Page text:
DBTC Law Firm

Jack Butt

Rewarding Whistleblowers with Secrecy

The Internal Revenue Code has long rewarded whistleblowers who report tax fraud by providing them a percentage of taxes collected as their reward. Such whistleblowers are frequently jilted lovers or disgruntled or fired bookkeepers, administrative assistants, or other insiders who get financial reward and revenge by reporting their employers’ indiscretions. Confidentiality of the whistleblower can accompany the award. Such whistleblowing has, however, become its own “big business” along with questions of confidentiality.

Internal Revenue Code §7623(b) awards a percentage of collected proceeds from a whistleblower’s information as a reward to the whistleblower. Rule 345(a) of the Tax Court Rules of Practice and Procedure provides privacy protection for those people who are allowed to request anonymity from the court. The reasons for anonymity must be factually demonstrated.

While in a conventional case this could protect the employment of an ongoing employee who has reported his employer, a Federal Court of Appeals case decided on July 26, 2019 (124 AFTR 2d, 2019-5090) disclosed that whistleblowing had become big business, and with it new questions regarding confidentiality.

The case disclosed that the whistleblower was not a jilted lover, disgruntled employee, bookkeeper or insider, but rather a self-described “analyst of financial institutions” who derived from publicly filed records probable tax evasion. In that case, this professional whistleblower claimed that the corporation had evaded paying nearly $100 million in taxes. Of more interest, the decision reflected that this particular whistleblower had as many as 56 separate whistleblower reports pending before the Tax Court and the Internal Revenue Service, indicating that this was a large scale and potentially highly profitable enterprise. The Tax Court created a new label for this phenomenon, “a serial claimant” or “serial filer.”

The Tax Court held that because the whistleblower was not risking loss of employment, there was no need to ensure anonymity. The United States Court of Appeals reversed the Tax Court, advising that whether this whistleblower, or any other whistleblower, was a “serial filer” was irrelevant to whether they were entitled to confidentiality, and declared that there was no precedent for a public policy disfavoring anonymity for serial filers who rely upon publicly available information.

The case was returned to the Tax Court to consider whether the whistleblower had made a factually supported basis for protecting his identity.

 

The Patchwork Quilt of Liquor Laws in Arkansas is Indecipherable, But Is It Unconstitutional?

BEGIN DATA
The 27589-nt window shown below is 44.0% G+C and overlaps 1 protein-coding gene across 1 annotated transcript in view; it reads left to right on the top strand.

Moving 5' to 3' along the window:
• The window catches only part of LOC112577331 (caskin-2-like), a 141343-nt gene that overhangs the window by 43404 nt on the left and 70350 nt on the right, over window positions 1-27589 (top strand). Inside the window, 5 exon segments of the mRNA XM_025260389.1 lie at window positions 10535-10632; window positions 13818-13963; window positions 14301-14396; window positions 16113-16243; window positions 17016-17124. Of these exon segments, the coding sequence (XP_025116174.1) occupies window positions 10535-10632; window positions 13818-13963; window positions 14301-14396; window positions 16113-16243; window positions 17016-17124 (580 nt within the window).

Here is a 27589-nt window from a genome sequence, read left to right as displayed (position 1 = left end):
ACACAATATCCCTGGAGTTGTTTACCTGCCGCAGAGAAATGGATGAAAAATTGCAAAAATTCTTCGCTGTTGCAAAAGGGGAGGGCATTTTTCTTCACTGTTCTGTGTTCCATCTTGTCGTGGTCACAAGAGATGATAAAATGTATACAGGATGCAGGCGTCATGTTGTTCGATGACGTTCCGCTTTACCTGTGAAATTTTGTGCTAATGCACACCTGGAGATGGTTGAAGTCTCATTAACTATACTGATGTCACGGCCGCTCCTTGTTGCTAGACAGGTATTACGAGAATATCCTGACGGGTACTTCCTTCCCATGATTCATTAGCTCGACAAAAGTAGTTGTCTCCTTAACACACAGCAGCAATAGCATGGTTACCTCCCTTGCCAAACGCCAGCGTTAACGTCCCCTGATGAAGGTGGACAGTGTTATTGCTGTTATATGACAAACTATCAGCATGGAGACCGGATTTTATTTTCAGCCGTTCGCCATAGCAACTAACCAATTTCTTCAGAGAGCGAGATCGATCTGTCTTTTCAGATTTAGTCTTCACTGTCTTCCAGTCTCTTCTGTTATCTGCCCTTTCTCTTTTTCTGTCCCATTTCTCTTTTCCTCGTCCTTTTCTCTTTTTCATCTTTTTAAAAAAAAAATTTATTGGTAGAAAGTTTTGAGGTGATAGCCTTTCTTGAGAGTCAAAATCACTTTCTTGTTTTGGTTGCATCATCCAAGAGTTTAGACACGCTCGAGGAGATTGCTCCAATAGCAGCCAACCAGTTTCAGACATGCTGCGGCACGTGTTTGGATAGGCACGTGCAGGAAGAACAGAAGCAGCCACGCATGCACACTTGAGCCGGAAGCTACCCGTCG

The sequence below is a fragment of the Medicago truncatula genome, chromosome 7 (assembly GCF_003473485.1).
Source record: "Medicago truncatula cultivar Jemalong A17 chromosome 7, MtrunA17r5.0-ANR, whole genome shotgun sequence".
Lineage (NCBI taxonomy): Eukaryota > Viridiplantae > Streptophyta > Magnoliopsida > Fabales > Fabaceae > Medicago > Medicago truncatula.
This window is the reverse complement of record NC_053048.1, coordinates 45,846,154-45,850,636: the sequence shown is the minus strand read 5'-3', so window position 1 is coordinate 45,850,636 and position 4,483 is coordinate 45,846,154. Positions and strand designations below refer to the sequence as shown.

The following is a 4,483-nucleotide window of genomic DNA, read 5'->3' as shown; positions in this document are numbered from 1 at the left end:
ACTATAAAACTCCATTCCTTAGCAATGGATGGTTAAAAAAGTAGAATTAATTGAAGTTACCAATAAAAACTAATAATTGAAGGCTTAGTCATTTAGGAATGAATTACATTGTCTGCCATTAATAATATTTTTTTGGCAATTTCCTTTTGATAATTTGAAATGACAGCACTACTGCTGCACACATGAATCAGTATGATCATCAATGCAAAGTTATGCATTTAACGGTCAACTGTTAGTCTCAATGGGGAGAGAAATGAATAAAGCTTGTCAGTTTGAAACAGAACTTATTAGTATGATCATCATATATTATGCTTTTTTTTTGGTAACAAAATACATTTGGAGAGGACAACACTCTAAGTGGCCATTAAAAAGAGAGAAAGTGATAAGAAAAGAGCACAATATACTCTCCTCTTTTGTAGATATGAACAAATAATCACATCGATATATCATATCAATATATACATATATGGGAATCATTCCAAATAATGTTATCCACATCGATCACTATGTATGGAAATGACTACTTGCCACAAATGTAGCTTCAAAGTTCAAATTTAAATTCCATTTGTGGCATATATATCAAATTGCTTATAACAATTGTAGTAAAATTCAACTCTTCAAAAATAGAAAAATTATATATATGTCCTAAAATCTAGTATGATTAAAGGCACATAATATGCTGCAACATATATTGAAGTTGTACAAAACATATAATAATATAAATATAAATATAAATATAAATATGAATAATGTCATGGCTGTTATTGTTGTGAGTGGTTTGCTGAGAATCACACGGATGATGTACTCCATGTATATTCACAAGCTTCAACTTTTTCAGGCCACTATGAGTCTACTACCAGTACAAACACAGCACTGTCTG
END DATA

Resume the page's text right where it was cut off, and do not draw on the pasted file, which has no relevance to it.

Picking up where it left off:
Anyone who has driven from town to town, county to county, through Arkansas discovers that they need to plan carefully where and how they might have a cocktail. Being six inches to one side or the other of a county or city line can make all the difference. This arbitrariness has not gone unchallenged.

White County, Arkansas, under the Arkansas legal framework of allowing each local government to decide whether to permit or prohibit the manufacture and sale of alcoholic beverages, has prohibited the same. Mr. Brennan, a Searcy resident, asserted that he wanted to open a liquor store, consume alcohol in restaurants, and purchase alcohol without having to travel outside his home county. He urged that the issue was a matter of safety in that he suffers an “unnecessarily increased risk of being involved in an alcohol-related, fatal crash” because he has to travel afar to legally imbibe. He also argued that in dry counties, drug related crime constitutes a greater threat to the public than in counties where the sale of alcohol is legal. Finally, he argued that there was no legitimate state interest in using the police power to impose “majority morality,” on those whose conduct does not harm others.

The Arkansas courts made short work of his arguments, finding that such law, so long as it had even the least rational basis at all to achieving any legitimate governmental objective under any reasonable conceivable fact situation, had a “rational-basis” and therefore would stand under well-established constitutional law principles which give authority to the legislature to make whatever laws they may, as long as they have any rational basis. Brennan v. White County, 2019 Ark. App. 146.

 

No Good Deed Goes Unpunished: When Trying to Help a Little Hurts a Lot

A landlord who had no legal obligation to do so, voluntarily fixed a trailer tenant’s refrigerator. Later that day, the tenant blew himself up lighting a cigarette because of a disconnected gas line in the trailer. Though the landlord in the first place had no obligation to repair the refrigerator, the possibility that he may have impacted the gas line when he did so, made him potentially liable for all those damages– perhaps best that the landlord had left well enough alone and let the tenant repair his own refrigerator!